I found suitable MTB stuff in Ukraine, Russia, Kazakhstan, Kyrgyzstan, Xinjiang & Tibet, Nepal, and all over south east asia.

A lot of times the MTB stuff was of really excellent quality too. Also I'm not talking about only in capital cities either. I found stuff in mid to larger sized cities untill south east asia. In southeast asia any tourist "hotspot" type area has rental/tour outfits.

I would have been royally stuffed had I had rim problems.
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Old 11-13-07, 06:58 AM   #6
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thanks camel
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Old 11-13-07, 10:48 AM   #7
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thanks camel
Hey your welcome,

Worst case if you run a size not found locally, and need replacements, is to have them shipped from home.

...I waited a good 3 weeks in Kashgar (Xinjiang China) for replacement tires. The company used UPS, and UPS then handed them off to China Post. It would have taken under a week had they used FedEx, or if I had had family/friends buy them & ship them using FedEx.

Shipping times w/ FedEx were confirmed because I later met other cyclists who had care packages sent from the US to Kashgar.

Shipping costs didn't seem that outrageous either. In my case it was free as a warranty replacement on the tires.

-Guess it depends on where you are likely going to tour, how much time you have "worst case", and what kind of support network you have back home.
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Old 11-13-07, 12:53 PM   #8
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In terms of performance, 26" vs 700c is basically a wash.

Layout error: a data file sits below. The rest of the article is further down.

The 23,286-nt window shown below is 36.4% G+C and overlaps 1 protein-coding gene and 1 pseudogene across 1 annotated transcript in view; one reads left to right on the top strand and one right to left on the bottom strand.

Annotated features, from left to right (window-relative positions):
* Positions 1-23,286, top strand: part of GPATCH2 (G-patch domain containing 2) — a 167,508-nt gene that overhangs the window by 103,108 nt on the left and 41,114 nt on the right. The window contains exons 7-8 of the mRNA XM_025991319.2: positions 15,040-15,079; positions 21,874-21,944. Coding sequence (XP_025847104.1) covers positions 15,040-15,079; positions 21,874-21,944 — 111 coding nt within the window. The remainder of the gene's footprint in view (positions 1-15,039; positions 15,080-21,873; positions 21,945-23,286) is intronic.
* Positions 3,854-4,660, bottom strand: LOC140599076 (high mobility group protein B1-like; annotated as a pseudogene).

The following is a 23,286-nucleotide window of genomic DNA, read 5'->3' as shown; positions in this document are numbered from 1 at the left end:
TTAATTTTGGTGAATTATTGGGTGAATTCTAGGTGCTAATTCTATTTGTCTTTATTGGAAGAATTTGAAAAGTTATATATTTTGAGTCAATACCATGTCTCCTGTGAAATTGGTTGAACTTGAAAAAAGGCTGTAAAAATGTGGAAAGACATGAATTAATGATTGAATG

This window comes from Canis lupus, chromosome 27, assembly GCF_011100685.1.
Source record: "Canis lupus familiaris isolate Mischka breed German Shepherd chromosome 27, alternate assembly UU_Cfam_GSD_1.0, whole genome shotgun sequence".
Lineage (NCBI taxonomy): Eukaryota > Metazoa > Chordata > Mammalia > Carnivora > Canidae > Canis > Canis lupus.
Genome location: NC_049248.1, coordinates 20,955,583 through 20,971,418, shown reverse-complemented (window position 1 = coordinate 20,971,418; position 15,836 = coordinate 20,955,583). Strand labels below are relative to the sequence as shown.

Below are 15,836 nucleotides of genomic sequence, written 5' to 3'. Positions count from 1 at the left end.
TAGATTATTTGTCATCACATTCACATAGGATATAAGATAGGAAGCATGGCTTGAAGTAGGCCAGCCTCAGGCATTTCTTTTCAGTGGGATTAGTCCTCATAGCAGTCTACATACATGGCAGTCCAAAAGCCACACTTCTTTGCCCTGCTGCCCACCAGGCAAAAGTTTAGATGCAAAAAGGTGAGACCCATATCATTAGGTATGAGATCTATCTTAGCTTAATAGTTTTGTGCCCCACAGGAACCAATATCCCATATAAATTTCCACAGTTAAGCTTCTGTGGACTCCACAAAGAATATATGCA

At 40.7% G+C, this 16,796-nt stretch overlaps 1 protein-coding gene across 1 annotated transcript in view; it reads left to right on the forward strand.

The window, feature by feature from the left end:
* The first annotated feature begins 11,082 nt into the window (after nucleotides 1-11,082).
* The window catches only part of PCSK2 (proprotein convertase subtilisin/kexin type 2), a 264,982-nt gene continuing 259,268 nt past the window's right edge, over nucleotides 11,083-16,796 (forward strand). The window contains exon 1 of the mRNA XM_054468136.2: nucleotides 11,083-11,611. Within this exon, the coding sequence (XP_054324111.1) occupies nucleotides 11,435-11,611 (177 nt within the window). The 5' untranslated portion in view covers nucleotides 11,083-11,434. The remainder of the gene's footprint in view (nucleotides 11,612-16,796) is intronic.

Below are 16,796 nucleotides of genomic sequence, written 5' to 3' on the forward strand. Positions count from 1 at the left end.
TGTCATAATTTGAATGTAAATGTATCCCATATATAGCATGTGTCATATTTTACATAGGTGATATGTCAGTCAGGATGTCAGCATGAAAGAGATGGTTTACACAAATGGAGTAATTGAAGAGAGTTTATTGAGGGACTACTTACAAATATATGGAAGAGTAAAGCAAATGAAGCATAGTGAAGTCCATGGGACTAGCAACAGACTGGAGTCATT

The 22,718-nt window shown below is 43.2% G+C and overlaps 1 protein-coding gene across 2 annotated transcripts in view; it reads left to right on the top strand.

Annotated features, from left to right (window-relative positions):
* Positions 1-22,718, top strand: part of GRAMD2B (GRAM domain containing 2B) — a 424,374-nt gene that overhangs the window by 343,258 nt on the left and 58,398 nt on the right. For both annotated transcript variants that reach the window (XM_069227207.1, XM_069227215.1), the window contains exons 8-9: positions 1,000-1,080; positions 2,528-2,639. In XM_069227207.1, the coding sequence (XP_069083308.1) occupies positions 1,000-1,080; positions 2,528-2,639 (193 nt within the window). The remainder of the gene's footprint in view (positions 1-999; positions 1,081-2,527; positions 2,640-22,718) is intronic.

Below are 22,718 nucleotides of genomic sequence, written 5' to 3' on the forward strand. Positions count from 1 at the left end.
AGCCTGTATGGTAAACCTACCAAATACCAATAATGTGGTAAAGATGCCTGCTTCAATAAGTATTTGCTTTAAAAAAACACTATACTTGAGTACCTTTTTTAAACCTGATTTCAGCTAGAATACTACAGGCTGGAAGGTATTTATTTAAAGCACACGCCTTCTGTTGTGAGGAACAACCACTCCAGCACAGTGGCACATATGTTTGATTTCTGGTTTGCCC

I disagree. I went with 700c for the simple fact that they are faster. I can pedal my butt off on my unsprung mtb (amazingly similar to the industrial-type Thorn tourers I've seen here) and never catch a person (of equal ability) on a 700c bike. That's what spurred my my first road bike purchase. Those folks who travel Eastern Europe, Asia, Central and South America have need of a smaller, more durable wheel and more robust rubber for the simple fact that they're not always on paved roads. Quite the opposite from what I'm given to understand. If your plans only include North America, I'd go 700c. It's just plain faster. But, what do I know?
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Old 11-13-07, 01:35 PM   #9
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I disagree. I went with 700c for the simple fact that they are faster. I can pedal my butt off on my unsprung mtb (amazingly similar to the industrial-type Thorn tourers I've seen here) and never catch a person (of equal ability) on a 700c bike. That's what spurred my my first road bike purchase. Those folks who travel Eastern Europe, Asia, Central and South America have need of a smaller, more durable wheel and more robust rubber for the simple fact that they're not always on paved roads. Quite the opposite from what I'm given to understand. If your plans only include North America, I'd go 700c. It's just plain faster. But, what do I know?
With proper gearing choice a 26" will be just as fast...or slow...as a 700. You can't go to quite as stupid gear sizes on a 26 like you can on a 700 but you can get close. But, then, who needs a 127" gear? Even for an insane downhiller like me, that's too tall to be useful.
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Old 11-13-07, 02:24 PM   #10
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I disagree. I went with 700c for the simple fact that they are faster. I can pedal my butt off on my unsprung mtb (amazingly similar to the industrial-type Thorn tourers I've seen here) and never catch a person (of equal ability) on a 700c bike....